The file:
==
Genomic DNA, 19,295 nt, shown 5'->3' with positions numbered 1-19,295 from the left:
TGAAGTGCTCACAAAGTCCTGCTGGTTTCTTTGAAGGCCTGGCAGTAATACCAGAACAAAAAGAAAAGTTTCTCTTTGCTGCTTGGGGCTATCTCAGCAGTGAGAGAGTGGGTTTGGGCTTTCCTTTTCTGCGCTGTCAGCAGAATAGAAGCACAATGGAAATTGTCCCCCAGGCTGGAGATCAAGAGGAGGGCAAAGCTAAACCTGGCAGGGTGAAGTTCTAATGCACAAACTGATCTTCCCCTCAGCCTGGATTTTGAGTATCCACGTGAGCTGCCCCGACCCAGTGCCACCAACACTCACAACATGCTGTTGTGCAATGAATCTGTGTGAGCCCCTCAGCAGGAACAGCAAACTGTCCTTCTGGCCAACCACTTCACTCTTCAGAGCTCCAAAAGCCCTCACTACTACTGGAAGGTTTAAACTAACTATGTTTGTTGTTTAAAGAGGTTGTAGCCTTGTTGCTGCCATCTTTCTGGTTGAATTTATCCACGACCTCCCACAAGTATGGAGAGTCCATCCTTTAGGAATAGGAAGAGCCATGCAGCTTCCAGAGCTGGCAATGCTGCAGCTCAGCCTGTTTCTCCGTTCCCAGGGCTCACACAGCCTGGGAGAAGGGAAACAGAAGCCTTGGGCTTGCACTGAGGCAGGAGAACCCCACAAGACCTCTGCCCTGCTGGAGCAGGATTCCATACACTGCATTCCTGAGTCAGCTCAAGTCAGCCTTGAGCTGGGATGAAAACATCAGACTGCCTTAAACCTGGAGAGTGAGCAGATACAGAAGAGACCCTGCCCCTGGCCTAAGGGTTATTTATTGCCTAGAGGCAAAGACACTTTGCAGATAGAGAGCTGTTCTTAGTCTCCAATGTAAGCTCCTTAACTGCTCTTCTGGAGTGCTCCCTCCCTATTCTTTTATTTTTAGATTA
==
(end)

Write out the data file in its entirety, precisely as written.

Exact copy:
Genomic DNA, 19,295 nt, shown 5'->3' with positions numbered 1-19,295 from the left:
TGAAGTGCTCACAAAGTCCTGCTGGTTTCTTTGAAGGCCTGGCAGTAATACCAGAACAAAAAGAAAAGTTTCTCTTTGCTGCTTGGGGCTATCTCAGCAGTGAGAGAGTGGGTTTGGGCTTTCCTTTTCTGCGCTGTCAGCAGAATAGAAGCACAATGGAAATTGTCCCCCAGGCTGGAGATCAAGAGGAGGGCAAAGCTAAACCTGGCAGGGTGAAGTTCTAATGCACAAACTGATCTTCCCCTCAGCCTGGATTTTGAGTATCCACGTGAGCTGCCCCGACCCAGTGCCACCAACACTCACAACATGCTGTTGTGCAATGAATCTGTGTGAGCCCCTCAGCAGGAACAGCAAACTGTCCTTCTGGCCAACCACTTCACTCTTCAGAGCTCCAAAAGCCCTCACTACTACTGGAAGGTTTAAACTAACTATGTTTGTTGTTTAAAGAGGTTGTAGCCTTGTTGCTGCCATCTTTCTGGTTGAATTTATCCACGACCTCCCACAAGTATGGAGAGTCCATCCTTTAGGAATAGGAAGAGCCATGCAGCTTCCAGAGCTGGCAATGCTGCAGCTCAGCCTGTTTCTCCGTTCCCAGGGCTCACACAGCCTGGGAGAAGGGAAACAGAAGCCTTGGGCTTGCACTGAGGCAGGAGAACCCCACAAGACCTCTGCCCTGCTGGAGCAGGATTCCATACACTGCATTCCTGAGTCAGCTCAAGTCAGCCTTGAGCTGGGATGAAAACATCAGACTGCCTTAAACCTGGAGAGTGAGCAGATACAGAAGAGACCCTGCCCCTGGCCTAAGGGTTATTTATTGCCTAGAGGCAAAGACACTTTGCAGATAGAGAGCTGTTCTTAGTCTCCAATGTAAGCTCCTTAACTGCTCTTCTGGAGTGCTCCCTCCCTATTCTTTTATTTTTAGATTA